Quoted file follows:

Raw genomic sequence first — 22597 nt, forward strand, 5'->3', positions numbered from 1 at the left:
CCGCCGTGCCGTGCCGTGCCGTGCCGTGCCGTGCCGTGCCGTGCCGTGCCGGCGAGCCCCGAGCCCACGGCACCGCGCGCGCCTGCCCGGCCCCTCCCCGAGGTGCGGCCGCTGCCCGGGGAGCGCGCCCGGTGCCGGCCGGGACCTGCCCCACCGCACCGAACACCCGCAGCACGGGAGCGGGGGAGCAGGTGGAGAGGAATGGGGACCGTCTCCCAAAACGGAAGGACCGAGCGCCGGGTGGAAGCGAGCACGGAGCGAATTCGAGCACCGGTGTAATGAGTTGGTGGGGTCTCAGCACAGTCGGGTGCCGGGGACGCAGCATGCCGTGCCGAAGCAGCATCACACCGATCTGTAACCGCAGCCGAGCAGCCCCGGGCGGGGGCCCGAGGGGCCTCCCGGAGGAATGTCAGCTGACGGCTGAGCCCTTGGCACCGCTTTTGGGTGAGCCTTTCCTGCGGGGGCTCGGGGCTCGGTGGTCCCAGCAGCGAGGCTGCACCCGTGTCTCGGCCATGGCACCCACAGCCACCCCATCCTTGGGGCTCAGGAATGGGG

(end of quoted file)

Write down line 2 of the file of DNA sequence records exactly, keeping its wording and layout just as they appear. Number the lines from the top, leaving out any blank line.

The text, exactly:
CCGCCGTGCCGTGCCGTGCCGTGCCGTGCCGTGCCGTGCCGTGCCGTGCCGGCGAGCCCCGAGCCCACGGCACCGCGCGCGCCTGCCCGGCCCCTCCCCGAGGTGCGGCCGCTGCCCGGGGAGCGCGCCCGGTGCCGGCCGGGACCTGCCCCACCGCACCGAACACCCGCAGCACGGGAGCGGGGGAGCAGGTGGAGAGGAATGGGGACCGTCTCCCAAAACGGAAGGACCGAGCGCCGGGTGGAAGCGAGCACGGAGCGAATTCGAGCACCGGTGTAATGAGTTGGTGGGGTCTCAGCACAGTCGGGTGCCGGGGACGCAGCATGCCGTGCCGAAGCAGCATCACACCGATCTGTAACCGCAGCCGAGCAGCCCCGGGCGGGGGCCCGAGGGGCCTCCCGGAGGAATGTCAGCTGACGGCTGAGCCCTTGGCACCGCTTTTGGGTGAGCCTTTCCTGCGGGGGCTCGGGGCTCGGTGGTCCCAGCAGCGAGGCTGCACCCGTGTCTCGGCCATGGCACCCACAGCCACCCCATCCTTGGGGCTCAGGAATGGGG